There’s a battle for your financial loyalty being waged by Amazon, Walmart and Costco. Loyalty of customers like you to one of these companies translates to millions at the bottom line. That’s the reason Walmart has begun offering free two-day shipping and no membership fee to steal away Amazon customers.
The big three retailers know something that can help your own vet practice boost its profits. They know that once they have secured you as a customer you are likely to stay (e.g., how often do you change banks?), and that a 5 percent increase in their customer retention will result in a 75 percent increase in profitability according to Forbes. That’s because existing customers are far more likely to buy a wider variety of services and products than a new customer.
On top of that, various business schools and business publications provide another reason to focus on customer retention: it costs between 5 and 30 times more to attract a new customer than it cost to keep an existing customer happy. So, if we are a typical vet practice in our market area, for example, we’re spending a lot to try and attract new customers. Since it’s generally cost prohibitive for an individual vet practice to consider mass market advertising (TV, radio, billboards), most practices buy Yellow Pages, shopper publications and direct marketing. Typically practices focus on their website and word-of-mouth to drive new business. Advertising is expensive, cumbersome and results are often questionable. It’s way cheaper to retain customers.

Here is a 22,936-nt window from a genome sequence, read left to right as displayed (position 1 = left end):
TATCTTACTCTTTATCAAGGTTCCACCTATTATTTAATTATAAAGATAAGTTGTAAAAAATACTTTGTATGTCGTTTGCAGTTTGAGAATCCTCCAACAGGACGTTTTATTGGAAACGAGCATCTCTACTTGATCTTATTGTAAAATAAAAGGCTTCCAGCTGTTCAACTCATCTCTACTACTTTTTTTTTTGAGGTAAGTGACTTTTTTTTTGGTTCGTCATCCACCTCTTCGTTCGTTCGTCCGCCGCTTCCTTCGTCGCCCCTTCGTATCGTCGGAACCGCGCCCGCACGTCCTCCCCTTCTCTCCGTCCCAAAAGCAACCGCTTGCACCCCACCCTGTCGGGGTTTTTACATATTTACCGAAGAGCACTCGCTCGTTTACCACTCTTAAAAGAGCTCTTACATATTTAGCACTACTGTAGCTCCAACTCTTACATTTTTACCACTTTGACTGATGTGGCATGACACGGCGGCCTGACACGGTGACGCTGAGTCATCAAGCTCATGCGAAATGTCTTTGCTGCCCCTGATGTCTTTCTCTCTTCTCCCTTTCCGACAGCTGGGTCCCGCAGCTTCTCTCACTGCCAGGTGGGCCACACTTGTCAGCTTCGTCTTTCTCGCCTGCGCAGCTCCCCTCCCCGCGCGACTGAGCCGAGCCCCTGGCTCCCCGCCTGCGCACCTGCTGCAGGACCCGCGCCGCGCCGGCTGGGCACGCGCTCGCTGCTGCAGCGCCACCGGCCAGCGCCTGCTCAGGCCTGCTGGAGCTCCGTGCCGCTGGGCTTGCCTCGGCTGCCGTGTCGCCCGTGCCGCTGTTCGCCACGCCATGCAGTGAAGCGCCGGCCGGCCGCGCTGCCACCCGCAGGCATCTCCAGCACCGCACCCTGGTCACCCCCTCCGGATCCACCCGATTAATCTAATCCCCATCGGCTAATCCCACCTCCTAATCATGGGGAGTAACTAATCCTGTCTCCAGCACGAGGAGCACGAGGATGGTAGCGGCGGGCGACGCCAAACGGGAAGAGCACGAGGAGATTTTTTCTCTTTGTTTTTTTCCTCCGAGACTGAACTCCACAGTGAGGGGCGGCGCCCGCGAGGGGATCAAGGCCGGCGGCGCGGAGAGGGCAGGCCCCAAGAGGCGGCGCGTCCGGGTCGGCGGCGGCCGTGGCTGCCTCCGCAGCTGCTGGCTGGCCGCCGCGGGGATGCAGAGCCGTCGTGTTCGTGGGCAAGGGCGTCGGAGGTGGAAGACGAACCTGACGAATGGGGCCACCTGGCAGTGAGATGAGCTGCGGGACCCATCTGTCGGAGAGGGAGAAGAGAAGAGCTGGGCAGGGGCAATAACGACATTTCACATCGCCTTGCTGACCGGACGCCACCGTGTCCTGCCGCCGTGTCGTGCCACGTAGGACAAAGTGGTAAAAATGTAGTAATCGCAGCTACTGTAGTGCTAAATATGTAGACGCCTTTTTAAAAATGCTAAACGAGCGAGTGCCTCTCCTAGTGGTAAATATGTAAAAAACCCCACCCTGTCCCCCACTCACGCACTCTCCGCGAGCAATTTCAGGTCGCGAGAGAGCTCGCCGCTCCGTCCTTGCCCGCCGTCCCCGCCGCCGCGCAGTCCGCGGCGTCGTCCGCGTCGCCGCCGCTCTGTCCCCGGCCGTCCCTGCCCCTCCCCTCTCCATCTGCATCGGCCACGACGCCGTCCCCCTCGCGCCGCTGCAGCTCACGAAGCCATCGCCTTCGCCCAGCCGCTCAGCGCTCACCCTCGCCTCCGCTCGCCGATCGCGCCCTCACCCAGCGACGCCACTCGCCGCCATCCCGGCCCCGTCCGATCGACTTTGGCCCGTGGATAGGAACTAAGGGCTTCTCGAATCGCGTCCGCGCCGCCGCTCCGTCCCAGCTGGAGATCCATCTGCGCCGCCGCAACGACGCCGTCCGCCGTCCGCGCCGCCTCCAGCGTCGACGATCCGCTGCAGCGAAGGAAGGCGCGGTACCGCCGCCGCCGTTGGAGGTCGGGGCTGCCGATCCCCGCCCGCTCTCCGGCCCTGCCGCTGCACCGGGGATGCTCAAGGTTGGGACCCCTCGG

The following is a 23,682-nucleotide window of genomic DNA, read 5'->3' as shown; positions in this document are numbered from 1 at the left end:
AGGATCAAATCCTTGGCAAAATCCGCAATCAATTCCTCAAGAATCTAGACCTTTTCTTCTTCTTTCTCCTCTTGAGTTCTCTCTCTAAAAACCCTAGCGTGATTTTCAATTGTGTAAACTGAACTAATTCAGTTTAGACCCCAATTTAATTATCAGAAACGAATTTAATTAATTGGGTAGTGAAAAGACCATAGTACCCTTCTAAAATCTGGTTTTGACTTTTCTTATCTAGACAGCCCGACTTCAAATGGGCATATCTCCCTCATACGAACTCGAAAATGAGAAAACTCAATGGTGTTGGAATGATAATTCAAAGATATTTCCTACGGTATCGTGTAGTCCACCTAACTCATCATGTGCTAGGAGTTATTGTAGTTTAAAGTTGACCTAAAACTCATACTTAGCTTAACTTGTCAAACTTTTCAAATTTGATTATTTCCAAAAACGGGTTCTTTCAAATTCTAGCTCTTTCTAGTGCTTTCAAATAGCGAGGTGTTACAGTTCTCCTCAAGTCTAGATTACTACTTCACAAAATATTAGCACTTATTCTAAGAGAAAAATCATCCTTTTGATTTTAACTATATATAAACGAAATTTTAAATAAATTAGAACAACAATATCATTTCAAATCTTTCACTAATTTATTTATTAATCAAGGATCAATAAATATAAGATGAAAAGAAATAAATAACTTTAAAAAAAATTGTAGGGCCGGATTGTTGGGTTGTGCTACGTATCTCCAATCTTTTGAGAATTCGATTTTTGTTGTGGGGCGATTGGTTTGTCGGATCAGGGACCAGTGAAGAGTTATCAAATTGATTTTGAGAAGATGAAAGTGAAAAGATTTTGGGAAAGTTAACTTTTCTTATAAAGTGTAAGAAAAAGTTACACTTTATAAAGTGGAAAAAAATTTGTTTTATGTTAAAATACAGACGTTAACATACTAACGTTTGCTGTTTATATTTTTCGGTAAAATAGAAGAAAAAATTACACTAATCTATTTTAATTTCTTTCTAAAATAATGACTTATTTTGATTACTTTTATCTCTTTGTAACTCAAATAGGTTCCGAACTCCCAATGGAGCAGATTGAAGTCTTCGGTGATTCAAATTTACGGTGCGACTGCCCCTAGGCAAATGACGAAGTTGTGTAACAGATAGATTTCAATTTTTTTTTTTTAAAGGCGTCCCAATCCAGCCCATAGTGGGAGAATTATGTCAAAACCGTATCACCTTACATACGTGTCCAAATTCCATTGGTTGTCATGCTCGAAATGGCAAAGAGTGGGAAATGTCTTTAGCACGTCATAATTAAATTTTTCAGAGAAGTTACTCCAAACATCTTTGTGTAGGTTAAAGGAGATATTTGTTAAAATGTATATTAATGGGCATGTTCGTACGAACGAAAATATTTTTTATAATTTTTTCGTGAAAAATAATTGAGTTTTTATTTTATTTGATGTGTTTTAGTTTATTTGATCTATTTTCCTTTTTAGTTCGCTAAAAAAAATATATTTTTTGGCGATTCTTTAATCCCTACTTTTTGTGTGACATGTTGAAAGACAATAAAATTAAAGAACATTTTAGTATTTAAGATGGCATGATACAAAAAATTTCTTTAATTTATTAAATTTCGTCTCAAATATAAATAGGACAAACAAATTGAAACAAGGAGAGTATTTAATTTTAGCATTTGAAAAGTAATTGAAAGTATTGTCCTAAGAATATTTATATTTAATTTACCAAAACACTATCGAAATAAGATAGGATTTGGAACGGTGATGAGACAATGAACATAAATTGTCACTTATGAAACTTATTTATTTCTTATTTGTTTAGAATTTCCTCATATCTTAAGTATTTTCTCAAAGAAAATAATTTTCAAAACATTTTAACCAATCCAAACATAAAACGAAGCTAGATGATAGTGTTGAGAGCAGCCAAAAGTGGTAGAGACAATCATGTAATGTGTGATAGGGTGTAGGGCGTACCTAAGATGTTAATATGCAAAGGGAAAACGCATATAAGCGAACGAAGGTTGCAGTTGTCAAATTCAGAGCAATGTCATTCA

So, this all leads to the question: What plan and processes do you have in place to retain your existing customers? Where do you go to develop such a plan? We work with our clients who are interested to create a “touchpoint” map that identifies every interaction the customer has in a visit to a veterinary practice like yours. What a touchpoint map does is indicate those areas where existing customers are ignored are frustrated with staff or policy interactions. The resulting plan and staff training will promote excellent customer service, retention and referrals.
By studying your processes and talking to clients, we find areas of necessary improvement that can make the existing customer feel more satisfied with the services and products delivered by your vet practices, leading to improved customer retention and greater profit for you.
If you face competition and see your customer churn rate as too high, we highly recommend focusing more resources on customer retention to keep your practice financials healthy.